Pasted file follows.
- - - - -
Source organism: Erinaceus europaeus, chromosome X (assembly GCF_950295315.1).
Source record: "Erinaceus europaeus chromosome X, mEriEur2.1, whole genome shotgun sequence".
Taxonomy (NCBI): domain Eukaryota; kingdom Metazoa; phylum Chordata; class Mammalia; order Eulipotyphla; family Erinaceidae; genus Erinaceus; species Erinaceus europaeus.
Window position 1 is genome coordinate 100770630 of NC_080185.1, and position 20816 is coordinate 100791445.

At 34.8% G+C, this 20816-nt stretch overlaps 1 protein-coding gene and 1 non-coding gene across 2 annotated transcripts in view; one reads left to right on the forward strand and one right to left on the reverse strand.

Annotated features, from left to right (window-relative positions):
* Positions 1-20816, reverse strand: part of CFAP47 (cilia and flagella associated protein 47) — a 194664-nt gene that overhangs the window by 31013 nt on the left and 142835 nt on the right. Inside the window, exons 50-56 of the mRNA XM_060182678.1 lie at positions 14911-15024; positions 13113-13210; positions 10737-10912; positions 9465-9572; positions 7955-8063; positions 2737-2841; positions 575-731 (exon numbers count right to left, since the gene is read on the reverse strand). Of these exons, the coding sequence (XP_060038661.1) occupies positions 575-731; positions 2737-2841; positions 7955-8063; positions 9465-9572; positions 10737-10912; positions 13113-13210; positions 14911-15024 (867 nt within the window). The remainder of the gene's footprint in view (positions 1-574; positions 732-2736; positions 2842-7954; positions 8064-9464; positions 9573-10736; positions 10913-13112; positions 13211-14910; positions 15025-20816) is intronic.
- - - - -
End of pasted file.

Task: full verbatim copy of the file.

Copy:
Source organism: Erinaceus europaeus, chromosome X (assembly GCF_950295315.1).
Source record: "Erinaceus europaeus chromosome X, mEriEur2.1, whole genome shotgun sequence".
Taxonomy (NCBI): domain Eukaryota; kingdom Metazoa; phylum Chordata; class Mammalia; order Eulipotyphla; family Erinaceidae; genus Erinaceus; species Erinaceus europaeus.
Window position 1 is genome coordinate 100770630 of NC_080185.1, and position 20816 is coordinate 100791445.

At 34.8% G+C, this 20816-nt stretch overlaps 1 protein-coding gene and 1 non-coding gene across 2 annotated transcripts in view; one reads left to right on the forward strand and one right to left on the reverse strand.

Annotated features, from left to right (window-relative positions):
* Positions 1-20816, reverse strand: part of CFAP47 (cilia and flagella associated protein 47) — a 194664-nt gene that overhangs the window by 31013 nt on the left and 142835 nt on the right. Inside the window, exons 50-56 of the mRNA XM_060182678.1 lie at positions 14911-15024; positions 13113-13210; positions 10737-10912; positions 9465-9572; positions 7955-8063; positions 2737-2841; positions 575-731 (exon numbers count right to left, since the gene is read on the reverse strand). Of these exons, the coding sequence (XP_060038661.1) occupies positions 575-731; positions 2737-2841; positions 7955-8063; positions 9465-9572; positions 10737-10912; positions 13113-13210; positions 14911-15024 (867 nt within the window). The remainder of the gene's footprint in view (positions 1-574; positions 732-2736; positions 2842-7954; positions 8064-9464; positions 9573-10736; positions 10913-13112; positions 13211-14910; positions 15025-20816) is intronic.